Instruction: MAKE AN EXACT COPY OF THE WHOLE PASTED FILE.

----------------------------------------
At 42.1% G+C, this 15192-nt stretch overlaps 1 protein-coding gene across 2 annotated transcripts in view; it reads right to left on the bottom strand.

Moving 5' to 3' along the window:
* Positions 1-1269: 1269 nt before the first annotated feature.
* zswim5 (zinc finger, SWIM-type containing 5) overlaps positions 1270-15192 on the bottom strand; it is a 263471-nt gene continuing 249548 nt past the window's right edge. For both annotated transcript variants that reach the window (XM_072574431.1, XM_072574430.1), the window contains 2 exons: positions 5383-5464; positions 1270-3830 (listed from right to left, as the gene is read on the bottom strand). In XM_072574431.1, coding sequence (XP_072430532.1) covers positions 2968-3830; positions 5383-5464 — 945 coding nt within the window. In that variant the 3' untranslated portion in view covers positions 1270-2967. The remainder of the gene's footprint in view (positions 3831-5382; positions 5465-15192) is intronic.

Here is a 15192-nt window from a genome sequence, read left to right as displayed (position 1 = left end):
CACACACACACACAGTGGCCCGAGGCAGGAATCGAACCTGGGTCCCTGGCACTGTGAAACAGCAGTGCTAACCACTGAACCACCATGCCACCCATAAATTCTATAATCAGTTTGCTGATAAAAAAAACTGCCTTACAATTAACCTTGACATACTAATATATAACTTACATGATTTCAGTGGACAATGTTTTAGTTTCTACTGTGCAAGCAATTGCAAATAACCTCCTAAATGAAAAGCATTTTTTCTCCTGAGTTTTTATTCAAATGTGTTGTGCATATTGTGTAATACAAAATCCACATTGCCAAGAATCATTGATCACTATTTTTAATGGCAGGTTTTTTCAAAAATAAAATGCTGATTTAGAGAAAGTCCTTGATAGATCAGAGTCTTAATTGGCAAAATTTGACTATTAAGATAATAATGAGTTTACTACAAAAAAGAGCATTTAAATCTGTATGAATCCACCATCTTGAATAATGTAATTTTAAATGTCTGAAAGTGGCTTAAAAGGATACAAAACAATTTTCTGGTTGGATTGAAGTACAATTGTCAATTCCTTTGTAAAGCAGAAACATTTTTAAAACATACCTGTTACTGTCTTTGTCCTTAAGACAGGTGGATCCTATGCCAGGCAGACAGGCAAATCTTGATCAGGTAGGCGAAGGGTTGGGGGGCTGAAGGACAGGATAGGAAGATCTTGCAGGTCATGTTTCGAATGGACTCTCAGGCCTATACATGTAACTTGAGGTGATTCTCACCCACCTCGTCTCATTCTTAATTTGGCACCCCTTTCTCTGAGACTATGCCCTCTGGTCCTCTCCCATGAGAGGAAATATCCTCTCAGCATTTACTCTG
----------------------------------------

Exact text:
At 42.1% G+C, this 15192-nt stretch overlaps 1 protein-coding gene across 2 annotated transcripts in view; it reads right to left on the bottom strand.

Moving 5' to 3' along the window:
* Positions 1-1269: 1269 nt before the first annotated feature.
* zswim5 (zinc finger, SWIM-type containing 5) overlaps positions 1270-15192 on the bottom strand; it is a 263471-nt gene continuing 249548 nt past the window's right edge. For both annotated transcript variants that reach the window (XM_072574431.1, XM_072574430.1), the window contains 2 exons: positions 5383-5464; positions 1270-3830 (listed from right to left, as the gene is read on the bottom strand). In XM_072574431.1, coding sequence (XP_072430532.1) covers positions 2968-3830; positions 5383-5464 — 945 coding nt within the window. In that variant the 3' untranslated portion in view covers positions 1270-2967. The remainder of the gene's footprint in view (positions 3831-5382; positions 5465-15192) is intronic.

Here is a 15192-nt window from a genome sequence, read left to right as displayed (position 1 = left end):
CACACACACACACAGTGGCCCGAGGCAGGAATCGAACCTGGGTCCCTGGCACTGTGAAACAGCAGTGCTAACCACTGAACCACCATGCCACCCATAAATTCTATAATCAGTTTGCTGATAAAAAAAACTGCCTTACAATTAACCTTGACATACTAATATATAACTTACATGATTTCAGTGGACAATGTTTTAGTTTCTACTGTGCAAGCAATTGCAAATAACCTCCTAAATGAAAAGCATTTTTTCTCCTGAGTTTTTATTCAAATGTGTTGTGCATATTGTGTAATACAAAATCCACATTGCCAAGAATCATTGATCACTATTTTTAATGGCAGGTTTTTTCAAAAATAAAATGCTGATTTAGAGAAAGTCCTTGATAGATCAGAGTCTTAATTGGCAAAATTTGACTATTAAGATAATAATGAGTTTACTACAAAAAAGAGCATTTAAATCTGTATGAATCCACCATCTTGAATAATGTAATTTTAAATGTCTGAAAGTGGCTTAAAAGGATACAAAACAATTTTCTGGTTGGATTGAAGTACAATTGTCAATTCCTTTGTAAAGCAGAAACATTTTTAAAACATACCTGTTACTGTCTTTGTCCTTAAGACAGGTGGATCCTATGCCAGGCAGACAGGCAAATCTTGATCAGGTAGGCGAAGGGTTGGGGGGCTGAAGGACAGGATAGGAAGATCTTGCAGGTCATGTTTCGAATGGACTCTCAGGCCTATACATGTAACTTGAGGTGATTCTCACCCACCTCGTCTCATTCTTAATTTGGCACCCCTTTCTCTGAGACTATGCCCTCTGGTCCTCTCCCATGAGAGGAAATATCCTCTCAGCATTTACTCTG